This was the first of many, many great memories with him. Over the next few decades, he would visit us in Colorado, we would visit him in Illinois, or we would meet in New Mexico to visit with him and other family members. Time spent with him always went too fast, and the goodbyes were always difficult. The only part that made it at all acceptable was knowing I would see him again.

When I was 18, I quit the job I was working and needed to get the hell out of town for a while. I bought a first class train ticket to Illinois, to my adoptive home, to hang out with my grandfather for a few weeks. When I arrived at the train station in Princeton, my grandfather and great aunt were there to greet me. For the next couple weeks, my grandfather and I lived a bachelor life together. I slept in the living room on a sleeper-sofa, but only after buying a foam topper for it to add at least a little cushioning to the ancient piece of furniture. We watched movies, stayed up late, slept in, and ate unhealthy food.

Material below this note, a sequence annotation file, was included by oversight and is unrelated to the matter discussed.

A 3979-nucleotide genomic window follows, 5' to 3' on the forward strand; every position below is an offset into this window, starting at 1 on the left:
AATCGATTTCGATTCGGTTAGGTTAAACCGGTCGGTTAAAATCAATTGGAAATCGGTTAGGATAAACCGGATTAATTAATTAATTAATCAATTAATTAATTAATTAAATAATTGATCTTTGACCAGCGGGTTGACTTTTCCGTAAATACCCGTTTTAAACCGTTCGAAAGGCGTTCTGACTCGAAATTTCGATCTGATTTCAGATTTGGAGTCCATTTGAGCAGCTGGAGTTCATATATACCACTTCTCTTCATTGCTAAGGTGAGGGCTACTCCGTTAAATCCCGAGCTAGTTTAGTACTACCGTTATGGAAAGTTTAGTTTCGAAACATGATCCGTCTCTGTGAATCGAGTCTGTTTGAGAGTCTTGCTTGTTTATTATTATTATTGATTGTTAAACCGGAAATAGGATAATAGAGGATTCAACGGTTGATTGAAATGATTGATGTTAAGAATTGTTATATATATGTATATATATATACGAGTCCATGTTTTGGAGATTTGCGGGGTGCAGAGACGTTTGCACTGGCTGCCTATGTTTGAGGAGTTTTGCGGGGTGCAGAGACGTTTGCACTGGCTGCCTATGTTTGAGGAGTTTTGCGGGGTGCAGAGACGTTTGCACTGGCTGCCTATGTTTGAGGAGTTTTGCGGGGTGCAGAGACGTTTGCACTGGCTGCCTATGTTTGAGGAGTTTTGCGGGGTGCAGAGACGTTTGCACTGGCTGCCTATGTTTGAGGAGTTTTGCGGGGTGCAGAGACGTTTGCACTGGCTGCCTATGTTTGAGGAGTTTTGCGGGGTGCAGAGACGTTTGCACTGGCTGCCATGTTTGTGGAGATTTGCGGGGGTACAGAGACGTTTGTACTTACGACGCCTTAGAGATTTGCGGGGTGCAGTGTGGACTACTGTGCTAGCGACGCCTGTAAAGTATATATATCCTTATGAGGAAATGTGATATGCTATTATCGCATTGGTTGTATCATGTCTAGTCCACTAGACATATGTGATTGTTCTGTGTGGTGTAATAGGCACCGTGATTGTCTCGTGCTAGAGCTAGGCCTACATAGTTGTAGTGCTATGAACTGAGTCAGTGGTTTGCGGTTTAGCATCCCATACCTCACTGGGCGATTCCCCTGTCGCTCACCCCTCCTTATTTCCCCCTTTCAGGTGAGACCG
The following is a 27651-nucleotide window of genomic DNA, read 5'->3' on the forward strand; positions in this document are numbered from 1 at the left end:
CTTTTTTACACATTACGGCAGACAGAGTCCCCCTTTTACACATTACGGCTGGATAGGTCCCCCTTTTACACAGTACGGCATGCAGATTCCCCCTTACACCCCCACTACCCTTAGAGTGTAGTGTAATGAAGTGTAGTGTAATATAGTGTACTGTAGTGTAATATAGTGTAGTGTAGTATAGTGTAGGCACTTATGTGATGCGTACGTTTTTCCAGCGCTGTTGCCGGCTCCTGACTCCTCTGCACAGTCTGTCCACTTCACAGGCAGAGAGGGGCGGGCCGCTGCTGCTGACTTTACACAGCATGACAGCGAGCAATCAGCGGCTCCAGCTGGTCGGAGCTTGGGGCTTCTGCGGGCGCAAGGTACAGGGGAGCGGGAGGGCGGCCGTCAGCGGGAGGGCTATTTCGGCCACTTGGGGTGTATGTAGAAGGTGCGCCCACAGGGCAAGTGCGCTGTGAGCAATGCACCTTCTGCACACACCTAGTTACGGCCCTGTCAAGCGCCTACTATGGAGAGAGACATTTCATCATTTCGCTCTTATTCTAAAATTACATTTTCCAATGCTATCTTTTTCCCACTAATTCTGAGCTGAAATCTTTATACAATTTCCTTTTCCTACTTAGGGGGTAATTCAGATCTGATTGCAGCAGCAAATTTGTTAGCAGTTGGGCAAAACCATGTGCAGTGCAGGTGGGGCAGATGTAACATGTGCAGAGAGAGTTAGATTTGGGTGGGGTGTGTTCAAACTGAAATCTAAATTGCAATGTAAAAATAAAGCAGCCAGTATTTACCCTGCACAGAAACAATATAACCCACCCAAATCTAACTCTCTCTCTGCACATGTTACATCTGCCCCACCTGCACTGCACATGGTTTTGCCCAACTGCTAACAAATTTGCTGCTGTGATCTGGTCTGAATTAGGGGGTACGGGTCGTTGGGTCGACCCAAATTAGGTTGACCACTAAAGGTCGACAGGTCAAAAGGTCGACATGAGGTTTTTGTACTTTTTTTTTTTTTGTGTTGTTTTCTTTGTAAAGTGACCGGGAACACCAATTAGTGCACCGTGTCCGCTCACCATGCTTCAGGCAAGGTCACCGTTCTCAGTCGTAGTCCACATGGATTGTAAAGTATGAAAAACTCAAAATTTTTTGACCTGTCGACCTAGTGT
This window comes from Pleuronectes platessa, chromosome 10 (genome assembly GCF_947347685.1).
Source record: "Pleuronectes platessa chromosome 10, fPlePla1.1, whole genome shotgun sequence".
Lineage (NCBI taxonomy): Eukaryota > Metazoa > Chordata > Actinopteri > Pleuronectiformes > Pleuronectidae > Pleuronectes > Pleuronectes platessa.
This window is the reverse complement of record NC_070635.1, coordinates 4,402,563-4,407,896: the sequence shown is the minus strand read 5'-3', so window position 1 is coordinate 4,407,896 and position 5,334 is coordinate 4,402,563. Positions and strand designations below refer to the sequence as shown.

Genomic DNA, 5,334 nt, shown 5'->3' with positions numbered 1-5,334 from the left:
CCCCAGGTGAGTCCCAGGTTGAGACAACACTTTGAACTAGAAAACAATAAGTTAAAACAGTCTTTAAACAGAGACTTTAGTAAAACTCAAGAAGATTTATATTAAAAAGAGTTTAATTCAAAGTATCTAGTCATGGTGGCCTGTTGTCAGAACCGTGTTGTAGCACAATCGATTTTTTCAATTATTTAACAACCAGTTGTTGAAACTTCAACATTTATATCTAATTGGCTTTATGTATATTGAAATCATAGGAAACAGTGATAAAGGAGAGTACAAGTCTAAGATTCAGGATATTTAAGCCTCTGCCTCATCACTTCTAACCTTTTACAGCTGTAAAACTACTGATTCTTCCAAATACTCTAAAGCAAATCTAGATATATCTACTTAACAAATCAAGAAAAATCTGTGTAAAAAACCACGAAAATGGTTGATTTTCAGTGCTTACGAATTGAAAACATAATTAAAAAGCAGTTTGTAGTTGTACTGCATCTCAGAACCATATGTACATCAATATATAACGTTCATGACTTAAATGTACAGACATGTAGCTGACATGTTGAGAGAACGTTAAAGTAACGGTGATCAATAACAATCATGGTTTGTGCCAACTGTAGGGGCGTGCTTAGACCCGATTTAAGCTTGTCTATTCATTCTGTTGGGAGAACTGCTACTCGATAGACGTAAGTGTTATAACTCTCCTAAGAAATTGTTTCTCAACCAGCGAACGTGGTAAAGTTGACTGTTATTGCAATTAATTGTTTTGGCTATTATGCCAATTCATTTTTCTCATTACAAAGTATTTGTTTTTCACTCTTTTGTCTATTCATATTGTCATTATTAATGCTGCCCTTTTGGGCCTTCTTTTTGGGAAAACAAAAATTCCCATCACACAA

With the exception of the two or three nights I stayed with my great aunt, I stayed with Grandpa the entire time—two of the best weeks of my life. Up until that point, Grandpa and I had chatted on the phone often—about once a week—but I’d never gotten to spend a lot of time, one-on-one with him.

It ended all too fast though. Never has two weeks moved so quickly. Before I knew it, my train was pulling into Denver, my mind thinking about the next time I would see him.

A few years later, around Thanksgiving, Grandpa visited me and my parents in Colorado. After a Thanksgiving lunch with my parents, I drug him to dinner with my friends, excited to have my closest friends meet my grandpa. My excitement level was high, like a kid bringing their favorite grandparent to school for some weird type of show and tell. He enjoyed himself though, and as I knew they would, my friends loved him. But once again, it came to an end surprisingly fast and we had to say goodbye yet again.

Over the next few years, we got together in the usual ways. We’d meet him in New Mexico, or I’d visit Illinois. In fact, over the next several years, I would make a number of trips home to Illinois.